Three other moods are common to burn trout; they are those of indifference, suspicion, and abnormal fright. When the trout are indifferent, they simply ignore the worm, and appear not to notice its presence : one might think from their behaviour either that they were blind, or that they habitually lived with worms before their eyes. When they are suspicious, they will, on the contrary, swim up to the worm and investigate it as if they had never seen such a thing before, or dash about it as if its presence excited them. On other days, and these are not necessarily the brightest, it is almost impossible to keep out of sight of the trout, which seem to be watching for the least hint of the approach of an angler; and even when the angler succeeds in concealing himself, they fly from the sight of the rod, or the gut however quietly it is put before them. All these things make burn fishing an interesting and delicate sport. The drawback to it is that the constant stooping and crawling become so much harder as years go on. Joints ache and crack, and the continual effort of keeping a stiff and full-grown body out of sight is difficult and painful. Some of the crouching may be avoided by using a long rod, but amongst bushes and trees a long rod is an awkward instrument, and one cannot guide the line so accurately amongst the branches. To dodge bushes and leaves and twigs successfully, the angler must use a short stiff rod and a short line. He can then not only guide the line and drop the worm more accurately with the rod, but after fishing each place can catch the end of the short line with one hand, while still holding the rod with the other, and so make his way through the trees to the next pool, without having to put the rod down and alter the length of the line. A well wooded burn is the nicest of all. It has places where the angler can watch the trout and see his worm taken, while he is hidden behind leaves, or lying in tall meadow-sweet or some such undergrowth of herbs. Even if he does not feel the thrill and the rapt excitement, which he felt as a boy when his line stopped and trembled in the stream with a bite, or when he saw a trout open its mouth and take his worm, he can still remember what he used to feel in those early days, and " beget that golden time again." He can enjoy, too, more than he ever did before, the light playing through the leaves upon the still water of a clear pool, the running water sparkling in the sun, the tinkling sound of little streams, and the shade and the hot summer's day. And even still there is some satisfaction, when the burn is low and clear, in outwitting the trout, small as they are, for it is not to be done without care, difficulty and effort.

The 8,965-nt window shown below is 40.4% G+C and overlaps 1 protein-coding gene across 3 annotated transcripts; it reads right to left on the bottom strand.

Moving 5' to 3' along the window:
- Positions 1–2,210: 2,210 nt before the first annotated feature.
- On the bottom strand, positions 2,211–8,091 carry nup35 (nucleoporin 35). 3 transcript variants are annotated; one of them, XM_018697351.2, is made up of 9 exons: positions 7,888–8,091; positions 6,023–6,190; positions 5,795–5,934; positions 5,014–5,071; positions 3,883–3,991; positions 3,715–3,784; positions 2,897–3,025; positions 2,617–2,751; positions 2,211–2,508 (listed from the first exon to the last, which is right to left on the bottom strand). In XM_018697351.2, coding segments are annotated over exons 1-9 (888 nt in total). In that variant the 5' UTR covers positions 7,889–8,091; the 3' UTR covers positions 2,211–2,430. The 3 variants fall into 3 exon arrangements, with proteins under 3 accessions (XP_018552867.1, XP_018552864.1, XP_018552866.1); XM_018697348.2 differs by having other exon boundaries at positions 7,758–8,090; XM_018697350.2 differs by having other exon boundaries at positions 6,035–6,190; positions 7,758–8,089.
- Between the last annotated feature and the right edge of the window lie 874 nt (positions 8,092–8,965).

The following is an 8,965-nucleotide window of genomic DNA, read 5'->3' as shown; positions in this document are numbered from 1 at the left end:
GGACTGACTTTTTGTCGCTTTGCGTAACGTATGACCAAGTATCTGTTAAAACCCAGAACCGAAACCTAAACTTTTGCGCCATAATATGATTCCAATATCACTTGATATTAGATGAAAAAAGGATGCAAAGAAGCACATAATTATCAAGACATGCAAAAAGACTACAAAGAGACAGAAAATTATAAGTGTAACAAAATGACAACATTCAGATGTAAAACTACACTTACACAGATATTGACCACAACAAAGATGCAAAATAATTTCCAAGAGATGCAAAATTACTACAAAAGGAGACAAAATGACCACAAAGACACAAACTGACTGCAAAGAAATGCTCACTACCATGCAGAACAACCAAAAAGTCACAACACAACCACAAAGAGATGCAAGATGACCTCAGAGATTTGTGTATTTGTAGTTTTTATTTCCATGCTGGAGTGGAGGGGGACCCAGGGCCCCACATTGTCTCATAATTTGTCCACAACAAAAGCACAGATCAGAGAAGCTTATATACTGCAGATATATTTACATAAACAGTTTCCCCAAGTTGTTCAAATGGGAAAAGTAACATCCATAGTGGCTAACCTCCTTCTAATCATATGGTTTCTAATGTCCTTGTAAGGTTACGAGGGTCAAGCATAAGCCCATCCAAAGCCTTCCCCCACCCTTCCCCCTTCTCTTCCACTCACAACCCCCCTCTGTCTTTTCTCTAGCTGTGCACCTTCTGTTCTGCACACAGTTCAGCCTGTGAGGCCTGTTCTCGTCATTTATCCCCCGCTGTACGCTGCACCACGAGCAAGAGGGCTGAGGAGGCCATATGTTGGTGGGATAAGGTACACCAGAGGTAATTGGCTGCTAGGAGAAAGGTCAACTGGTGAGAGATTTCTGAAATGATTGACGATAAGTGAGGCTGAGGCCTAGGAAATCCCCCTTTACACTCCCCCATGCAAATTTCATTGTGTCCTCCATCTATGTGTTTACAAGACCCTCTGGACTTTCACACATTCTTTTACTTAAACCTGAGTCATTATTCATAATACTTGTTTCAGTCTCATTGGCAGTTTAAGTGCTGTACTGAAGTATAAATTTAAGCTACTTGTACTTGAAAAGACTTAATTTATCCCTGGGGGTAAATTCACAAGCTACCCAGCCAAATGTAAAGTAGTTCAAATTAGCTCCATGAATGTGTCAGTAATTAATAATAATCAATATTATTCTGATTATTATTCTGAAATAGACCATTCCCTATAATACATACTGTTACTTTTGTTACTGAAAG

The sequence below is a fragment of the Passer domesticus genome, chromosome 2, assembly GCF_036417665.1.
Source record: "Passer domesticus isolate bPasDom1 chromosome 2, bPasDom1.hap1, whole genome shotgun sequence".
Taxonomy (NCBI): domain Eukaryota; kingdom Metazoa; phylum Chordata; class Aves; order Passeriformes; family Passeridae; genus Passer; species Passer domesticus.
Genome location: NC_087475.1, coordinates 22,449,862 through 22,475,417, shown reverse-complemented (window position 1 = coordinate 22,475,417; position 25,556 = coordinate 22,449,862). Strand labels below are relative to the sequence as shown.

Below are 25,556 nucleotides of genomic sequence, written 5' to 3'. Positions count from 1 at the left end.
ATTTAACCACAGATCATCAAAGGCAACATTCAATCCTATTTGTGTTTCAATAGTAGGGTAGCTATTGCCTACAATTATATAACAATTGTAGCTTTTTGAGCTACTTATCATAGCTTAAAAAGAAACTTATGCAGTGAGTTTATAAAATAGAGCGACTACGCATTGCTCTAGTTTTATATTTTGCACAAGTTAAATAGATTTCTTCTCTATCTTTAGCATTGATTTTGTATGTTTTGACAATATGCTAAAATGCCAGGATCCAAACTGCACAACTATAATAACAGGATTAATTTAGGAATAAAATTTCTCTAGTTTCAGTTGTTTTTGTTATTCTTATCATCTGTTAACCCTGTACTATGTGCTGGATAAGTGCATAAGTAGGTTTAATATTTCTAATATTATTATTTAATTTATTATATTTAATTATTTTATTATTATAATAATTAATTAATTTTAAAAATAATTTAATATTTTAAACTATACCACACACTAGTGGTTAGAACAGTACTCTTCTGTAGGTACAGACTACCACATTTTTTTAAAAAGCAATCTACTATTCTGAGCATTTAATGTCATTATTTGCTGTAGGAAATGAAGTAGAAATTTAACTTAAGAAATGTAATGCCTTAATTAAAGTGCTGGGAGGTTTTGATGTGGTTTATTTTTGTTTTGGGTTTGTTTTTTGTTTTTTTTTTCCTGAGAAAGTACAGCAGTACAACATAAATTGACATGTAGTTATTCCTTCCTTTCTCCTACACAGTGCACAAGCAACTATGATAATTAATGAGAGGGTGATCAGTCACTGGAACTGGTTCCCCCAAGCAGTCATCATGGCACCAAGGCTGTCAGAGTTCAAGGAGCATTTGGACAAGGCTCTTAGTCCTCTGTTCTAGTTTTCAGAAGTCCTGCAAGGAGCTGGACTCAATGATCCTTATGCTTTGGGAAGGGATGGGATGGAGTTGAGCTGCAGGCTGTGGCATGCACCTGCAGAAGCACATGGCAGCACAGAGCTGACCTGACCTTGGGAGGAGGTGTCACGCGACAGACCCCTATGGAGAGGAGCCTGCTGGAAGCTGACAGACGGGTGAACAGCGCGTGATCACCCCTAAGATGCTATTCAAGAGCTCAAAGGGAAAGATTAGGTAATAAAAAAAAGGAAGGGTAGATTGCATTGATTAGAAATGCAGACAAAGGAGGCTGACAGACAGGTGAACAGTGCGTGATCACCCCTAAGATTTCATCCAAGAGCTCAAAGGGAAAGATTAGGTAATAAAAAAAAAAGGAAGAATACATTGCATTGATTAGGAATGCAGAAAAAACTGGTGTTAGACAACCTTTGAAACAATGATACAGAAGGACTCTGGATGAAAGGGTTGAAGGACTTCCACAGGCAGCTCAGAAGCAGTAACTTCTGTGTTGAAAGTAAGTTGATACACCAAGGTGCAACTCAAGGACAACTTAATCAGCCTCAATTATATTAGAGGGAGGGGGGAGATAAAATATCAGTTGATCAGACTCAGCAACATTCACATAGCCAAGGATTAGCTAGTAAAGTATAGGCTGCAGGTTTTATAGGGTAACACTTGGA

I need hardly add that fine drawn gut is proper for burn fishing: in small burns two or three feet of gut is enough, as the water is shallow, the line is kept more perpendicular than horizontal, and but little of it falls into the water. The special merits of brandling worms were so impressed upon me from the first that i have never been content to use any other kind. They are certainly good both in colour and size. The objection to them is that they are rather soft, but for burn fishing, where the worm is dropped rather than cast into the water, this does not matter so much. Brandling worms, however, are not to be found in common earth, nor in every heap of decaying manure or rubbish. Kitchen garden refuse is a valuable ingredient, but it is not the only one, and the heaps must be of the right material in the right stage of decay; young anglers of intelligence and observation make it their business to know the best places for brandling worms, so that they may be sure of getting a good supply whenever they want it. The brandlings are best after being kept for a day or two in clean moss, but trout take them well enough when they are fresh.